Todd Fletcher writes in his article for theologyfis.com about the rise of the Papacy in Rome and he says that, in 366 the Bishop of Rome was Damasus I, who was known as the founder of the Papacy in Rome. He had a high view of Rome and of his position as Patriarch of Rome. As stated earlier, Damasus believed that he had received direct authority by Jesus Christ through Peter, and that every Bishop of Rome held “the keys of the kingdom of heaven.” This, in turn, made Rome the most influential city in all of Christendom. His ideas had an extreme impact on his successors, so much so, that in AD 495 a synod of Rome hailed the Pope (meaning ‘father’ first used by Siricius) as the “Vicar (substitute) of Christ.” Around the time of Damasus there was no strong leadership in Rome, which only served to impart even more power to the Roman Catholic Church. A century later, there was no emperor in Western Empire. Leo I was the Pope who reigned from 440 to 461 AD. Leo I was known as “the most resolute, able, and successful.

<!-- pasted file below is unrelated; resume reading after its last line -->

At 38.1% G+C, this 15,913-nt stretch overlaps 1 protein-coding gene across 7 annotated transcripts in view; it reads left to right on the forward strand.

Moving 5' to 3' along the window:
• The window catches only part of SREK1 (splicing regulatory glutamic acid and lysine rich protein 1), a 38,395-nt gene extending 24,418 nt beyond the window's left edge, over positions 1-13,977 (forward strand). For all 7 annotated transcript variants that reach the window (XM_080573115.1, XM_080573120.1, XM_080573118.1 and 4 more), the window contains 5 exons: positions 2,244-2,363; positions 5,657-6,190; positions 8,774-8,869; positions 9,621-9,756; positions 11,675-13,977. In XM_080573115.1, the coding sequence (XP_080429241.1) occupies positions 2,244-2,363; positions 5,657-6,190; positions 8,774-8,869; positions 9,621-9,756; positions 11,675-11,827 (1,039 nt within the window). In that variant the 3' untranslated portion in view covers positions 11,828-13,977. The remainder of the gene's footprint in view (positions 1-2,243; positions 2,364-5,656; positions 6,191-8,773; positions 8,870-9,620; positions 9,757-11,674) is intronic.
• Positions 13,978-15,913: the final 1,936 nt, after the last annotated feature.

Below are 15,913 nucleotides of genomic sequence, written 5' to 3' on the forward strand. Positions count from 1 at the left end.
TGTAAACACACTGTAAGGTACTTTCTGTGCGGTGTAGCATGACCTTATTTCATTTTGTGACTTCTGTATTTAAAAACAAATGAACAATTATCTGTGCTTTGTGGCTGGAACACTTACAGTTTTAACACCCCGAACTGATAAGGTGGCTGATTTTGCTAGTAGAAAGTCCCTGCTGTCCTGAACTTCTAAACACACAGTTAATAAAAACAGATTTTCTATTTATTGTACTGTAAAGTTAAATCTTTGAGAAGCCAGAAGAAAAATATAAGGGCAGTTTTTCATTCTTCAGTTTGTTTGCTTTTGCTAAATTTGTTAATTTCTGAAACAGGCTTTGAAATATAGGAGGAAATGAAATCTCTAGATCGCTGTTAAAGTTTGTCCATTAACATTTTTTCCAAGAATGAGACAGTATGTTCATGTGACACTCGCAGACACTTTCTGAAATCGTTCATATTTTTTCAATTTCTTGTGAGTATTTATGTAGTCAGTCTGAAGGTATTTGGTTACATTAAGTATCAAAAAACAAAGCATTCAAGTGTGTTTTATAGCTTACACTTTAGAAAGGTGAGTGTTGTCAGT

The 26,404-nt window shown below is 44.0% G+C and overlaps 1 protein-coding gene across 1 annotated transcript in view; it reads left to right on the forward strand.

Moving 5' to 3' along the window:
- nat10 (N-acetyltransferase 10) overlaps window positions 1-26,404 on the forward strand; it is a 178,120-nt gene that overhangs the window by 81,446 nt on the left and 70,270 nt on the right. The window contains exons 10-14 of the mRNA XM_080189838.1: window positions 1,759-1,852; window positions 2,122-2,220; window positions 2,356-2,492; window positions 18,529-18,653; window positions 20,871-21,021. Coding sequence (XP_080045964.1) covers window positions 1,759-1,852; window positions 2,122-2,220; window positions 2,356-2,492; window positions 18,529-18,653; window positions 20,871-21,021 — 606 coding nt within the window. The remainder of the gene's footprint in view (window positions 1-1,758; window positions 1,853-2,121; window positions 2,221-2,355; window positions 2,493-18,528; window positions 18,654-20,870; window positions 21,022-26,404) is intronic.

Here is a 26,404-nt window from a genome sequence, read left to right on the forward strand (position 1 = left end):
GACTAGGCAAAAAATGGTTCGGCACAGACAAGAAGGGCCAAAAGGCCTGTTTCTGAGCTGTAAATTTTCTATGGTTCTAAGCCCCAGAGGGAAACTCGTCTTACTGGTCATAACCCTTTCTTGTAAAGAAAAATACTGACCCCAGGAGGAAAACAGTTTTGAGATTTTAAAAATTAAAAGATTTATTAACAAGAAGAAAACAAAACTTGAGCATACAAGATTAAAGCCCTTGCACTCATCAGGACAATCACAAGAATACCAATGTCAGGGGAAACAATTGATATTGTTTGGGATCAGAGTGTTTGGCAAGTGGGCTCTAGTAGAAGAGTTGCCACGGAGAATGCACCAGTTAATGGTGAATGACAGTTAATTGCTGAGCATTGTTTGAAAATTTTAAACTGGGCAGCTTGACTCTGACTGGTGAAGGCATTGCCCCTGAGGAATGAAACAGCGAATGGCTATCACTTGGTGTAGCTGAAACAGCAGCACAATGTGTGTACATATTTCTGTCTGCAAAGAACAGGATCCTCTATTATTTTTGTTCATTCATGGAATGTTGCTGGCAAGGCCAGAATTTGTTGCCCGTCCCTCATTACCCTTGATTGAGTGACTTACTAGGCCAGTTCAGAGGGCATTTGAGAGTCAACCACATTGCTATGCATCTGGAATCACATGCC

The lack of leadership created an issue because the problems of the time were then left up to the Catholic Church to solve and to create a plan to fix the issues but at the same time other Issues began to arise of others planning attacks on Rome so Leo make a decision to try and change the mind of those who were planning attacks. According to Phillip Smith’s writings, Leo took it upon himself to dissuade Attila from attacking Rome. “At the emperor’s wish, Leo, accompanied by the Consul Avienus and the Prefect Trigetius, went in 452 to Upper Italy, and met Attila at Mincio in the vicinity of Mantua, obtaining from him the promise that he would withdraw from Italy.” Over time the power and authority set in place for the papacy and the church in those times due to the lack of leadership. The papacy had no choice but to step into that role and authority and take full reins of all situations and eventually the church became a place of protection for the people of Rome. The Reformation and the Loss of Power